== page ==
Human Lives Have Intrinsic Worth

Eli Dourado writes, “If one accepts Tyler [Cowen]’s premises and his reasoning, one ought to accept his conclusions, even if they sit uncomfortably with one’s prior ideological preferences.”

As a philosopher, I could not agree more. I would, however, emphasize that this principle goes not only for Tyler’s reasoning but also for mine.

So, for instance, when Eli writes, “we should accept some level of commensurability among civilizations just as we do for individual lives (I agree with Tyler that we all do)” (emphasis mine), he conflates questions we ought to keep apart.

In an earlier post, I gave an (admittedly abbreviated—I am happy to expand on it!) argument as to why we should not accept commensurability, namely that human lives are not, in fact, commensurable. Those who are antecedently inclined to accept commensurability must either respond to that argument, denying the existence of human dignity, or revise what they are inclined to accept, even if the result sits uncomfortably with their prior ideological preferences.

As I see it, the argumentative issue is very simple:

C: We should spend less money on medical care for those with fewer years left to live (call them “time-poor”).

P: The lives of the time-poor are, as a matter of fact, worth less.

In Stubborn Attachments, Tyler presents P as the justification for C.

So if P is false, then that undermines Tyler’s assertion of C.

When Tyler writes, “life valuations perform an allocative function (where to spend money and how much?) and also an ‘advertising function,’ reflecting social values about human dignity,” he is presenting C (allocation) as though it has nothing to do with P (evaluation). But this is a way of jettisoning his own argument from P to C.

Because of course “social values about human dignity” are in fact simply common sense moral views about how to assess the value of a human life. These views are either true or false, and Tyler’s mode of argumentation (i.e., basing C on P—which, as I argued in another post, is not the only way to go!) prevents him from treating these as separate issues.

One way out of this tangle would be for Tyler and Eli to come out as Government House Utilitarians.(See this post) Perhaps when Tyler refers, throughout the book, to “common sense morality,” he classifies that among the useful beliefs (religion, faith etc.) that might give rise to more utility than direct attempts to maximize utility. If he is not prepared to use such beliefs to guide social policy, then what he thinks is that they are useful fictions; they are not just advertising or PR but false advertising or propaganda by which utilitarians cover their own tracks.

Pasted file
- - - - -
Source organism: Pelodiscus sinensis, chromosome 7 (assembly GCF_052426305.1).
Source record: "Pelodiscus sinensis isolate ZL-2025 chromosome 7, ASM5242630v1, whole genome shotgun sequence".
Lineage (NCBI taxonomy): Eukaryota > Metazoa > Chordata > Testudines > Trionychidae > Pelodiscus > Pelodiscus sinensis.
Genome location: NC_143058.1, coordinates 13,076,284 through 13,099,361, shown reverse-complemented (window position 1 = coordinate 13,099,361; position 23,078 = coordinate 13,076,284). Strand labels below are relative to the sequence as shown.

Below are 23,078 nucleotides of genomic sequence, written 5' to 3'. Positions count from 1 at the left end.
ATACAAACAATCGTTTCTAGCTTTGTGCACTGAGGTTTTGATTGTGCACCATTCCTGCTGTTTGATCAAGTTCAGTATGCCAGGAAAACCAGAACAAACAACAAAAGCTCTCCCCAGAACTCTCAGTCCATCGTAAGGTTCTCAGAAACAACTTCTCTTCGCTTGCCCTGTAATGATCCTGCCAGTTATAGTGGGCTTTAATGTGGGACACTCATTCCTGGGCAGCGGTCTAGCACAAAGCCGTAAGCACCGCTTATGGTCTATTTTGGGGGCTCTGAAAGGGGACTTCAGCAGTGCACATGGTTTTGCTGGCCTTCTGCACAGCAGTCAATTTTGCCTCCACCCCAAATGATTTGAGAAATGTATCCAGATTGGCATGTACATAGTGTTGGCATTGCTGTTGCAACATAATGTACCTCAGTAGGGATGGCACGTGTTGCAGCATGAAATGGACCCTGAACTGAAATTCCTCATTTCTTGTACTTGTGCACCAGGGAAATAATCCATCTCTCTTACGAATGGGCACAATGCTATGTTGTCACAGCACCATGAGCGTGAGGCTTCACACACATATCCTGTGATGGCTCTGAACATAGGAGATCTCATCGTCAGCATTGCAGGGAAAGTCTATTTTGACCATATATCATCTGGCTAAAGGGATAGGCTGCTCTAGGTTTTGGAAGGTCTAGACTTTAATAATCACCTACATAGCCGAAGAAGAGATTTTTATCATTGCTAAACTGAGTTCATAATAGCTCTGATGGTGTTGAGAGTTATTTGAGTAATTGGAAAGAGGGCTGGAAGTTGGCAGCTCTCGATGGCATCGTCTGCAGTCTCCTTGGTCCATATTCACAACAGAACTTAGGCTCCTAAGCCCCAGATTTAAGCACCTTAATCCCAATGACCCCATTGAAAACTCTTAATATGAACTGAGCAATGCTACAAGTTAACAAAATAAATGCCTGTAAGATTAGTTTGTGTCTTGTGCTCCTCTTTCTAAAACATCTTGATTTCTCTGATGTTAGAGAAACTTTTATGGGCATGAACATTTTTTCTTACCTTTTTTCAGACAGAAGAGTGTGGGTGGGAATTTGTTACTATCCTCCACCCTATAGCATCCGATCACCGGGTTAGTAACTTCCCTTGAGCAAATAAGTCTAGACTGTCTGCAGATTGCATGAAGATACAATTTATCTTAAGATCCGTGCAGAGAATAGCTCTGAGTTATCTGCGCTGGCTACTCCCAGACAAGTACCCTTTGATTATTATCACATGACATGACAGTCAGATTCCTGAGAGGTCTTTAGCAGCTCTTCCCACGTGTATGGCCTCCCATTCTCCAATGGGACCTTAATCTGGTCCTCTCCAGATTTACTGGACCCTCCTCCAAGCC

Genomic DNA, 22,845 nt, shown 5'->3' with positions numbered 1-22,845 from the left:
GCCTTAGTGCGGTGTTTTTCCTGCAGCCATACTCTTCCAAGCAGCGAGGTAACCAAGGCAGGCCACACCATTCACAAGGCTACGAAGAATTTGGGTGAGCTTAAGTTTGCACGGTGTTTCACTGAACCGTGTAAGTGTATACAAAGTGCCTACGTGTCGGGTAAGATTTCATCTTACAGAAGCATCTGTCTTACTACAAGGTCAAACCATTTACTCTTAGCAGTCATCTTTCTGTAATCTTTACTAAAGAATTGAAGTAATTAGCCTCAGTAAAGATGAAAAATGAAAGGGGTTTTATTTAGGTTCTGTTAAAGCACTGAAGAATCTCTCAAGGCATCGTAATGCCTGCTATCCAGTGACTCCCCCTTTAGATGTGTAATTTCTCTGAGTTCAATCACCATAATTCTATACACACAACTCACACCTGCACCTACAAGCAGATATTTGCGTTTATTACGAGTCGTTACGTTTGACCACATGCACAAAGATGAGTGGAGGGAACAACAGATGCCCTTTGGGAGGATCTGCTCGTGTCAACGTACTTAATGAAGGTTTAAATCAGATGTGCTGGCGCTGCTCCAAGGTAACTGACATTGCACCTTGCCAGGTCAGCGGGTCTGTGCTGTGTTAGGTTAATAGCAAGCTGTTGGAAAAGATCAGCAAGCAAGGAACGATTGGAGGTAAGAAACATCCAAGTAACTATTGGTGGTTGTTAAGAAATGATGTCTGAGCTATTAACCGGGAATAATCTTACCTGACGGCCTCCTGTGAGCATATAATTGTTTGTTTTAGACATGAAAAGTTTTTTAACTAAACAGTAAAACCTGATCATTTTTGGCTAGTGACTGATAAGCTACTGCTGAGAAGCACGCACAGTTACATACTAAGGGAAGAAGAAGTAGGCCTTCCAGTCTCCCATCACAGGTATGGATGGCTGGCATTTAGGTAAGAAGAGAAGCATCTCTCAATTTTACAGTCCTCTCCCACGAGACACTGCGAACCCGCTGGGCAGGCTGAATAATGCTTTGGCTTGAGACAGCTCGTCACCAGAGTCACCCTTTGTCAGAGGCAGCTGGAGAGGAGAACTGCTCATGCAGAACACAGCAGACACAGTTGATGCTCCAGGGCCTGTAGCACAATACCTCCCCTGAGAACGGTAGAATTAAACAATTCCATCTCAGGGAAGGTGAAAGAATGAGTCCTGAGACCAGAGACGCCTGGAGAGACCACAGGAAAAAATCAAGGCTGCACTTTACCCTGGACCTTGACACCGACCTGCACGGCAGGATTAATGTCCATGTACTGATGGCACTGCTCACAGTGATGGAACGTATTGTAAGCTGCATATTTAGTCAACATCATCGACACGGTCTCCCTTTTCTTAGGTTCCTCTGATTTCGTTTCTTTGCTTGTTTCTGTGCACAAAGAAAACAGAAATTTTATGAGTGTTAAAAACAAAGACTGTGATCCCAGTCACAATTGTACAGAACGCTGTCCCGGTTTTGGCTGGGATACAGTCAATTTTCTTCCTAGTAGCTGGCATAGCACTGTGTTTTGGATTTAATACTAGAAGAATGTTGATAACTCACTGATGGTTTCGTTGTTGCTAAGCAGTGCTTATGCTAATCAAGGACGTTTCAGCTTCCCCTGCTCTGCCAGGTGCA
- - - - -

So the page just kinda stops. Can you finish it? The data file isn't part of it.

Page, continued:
One problem with esotericism of this kind, or any other, is that its proponents are unwilling to come clean about what they believe. (That is, of course, the whole point.) Which is a shame, because if they would come clean, I could refute them. Easily, since I have the truth on my side: human lives do have intrinsic, incomparable worth.

Also from this issue

Lead Essay

  • Tyler Cowen looks at the place of economic growth in philosophy and public policy. He finds it’s an underexamined subject. But if we really can make small, sustainable improvements to long-term economic growth, these seemingly trivial changes will prove in the long term to be among the most important choices we make today. Cowen therefore argues for giving greater weight to the longer term.

Response Essays

  • Joshua M. Kim argues for public education and a higher minimum wage, challenging the advocates of economic growth to make the case against them. Although Kim agrees that economic growth matters, he is skeptical that providing social welfare today is liable to slow economic growth, and he calls on Cowen and others to justify this part of their argument.

  • Agnes Callard sees Tyler Cowen as engaged with the classic utilitarian argument for radical wealth redistribution: since spatial differences don’t have moral significance, and the marginal value of our wealth is much higher in the hands of someone crushed by poverty, we should relinquish what we have until that marginal difference disappears. She frames Cowen’s response to this argument in terms of two claims: the similarly arbitrary character of temporal differences, and the utilitarian value of economic growth. When we consider the welfare of future human beings, together with the power of economic growth to raise all boats, then this utilitarian argument becomes an argument for the status quo.

  • Economic growth is fundamental to human well-being, says Eli Dourado; why have ethicists neglected it? He answers that much philosophy was produced when economic growth was either nonexistent or difficult to notice. Even modern ethicists may need to take stock of the world around him, he suggests, and he closes by praising the beauty of economic growth.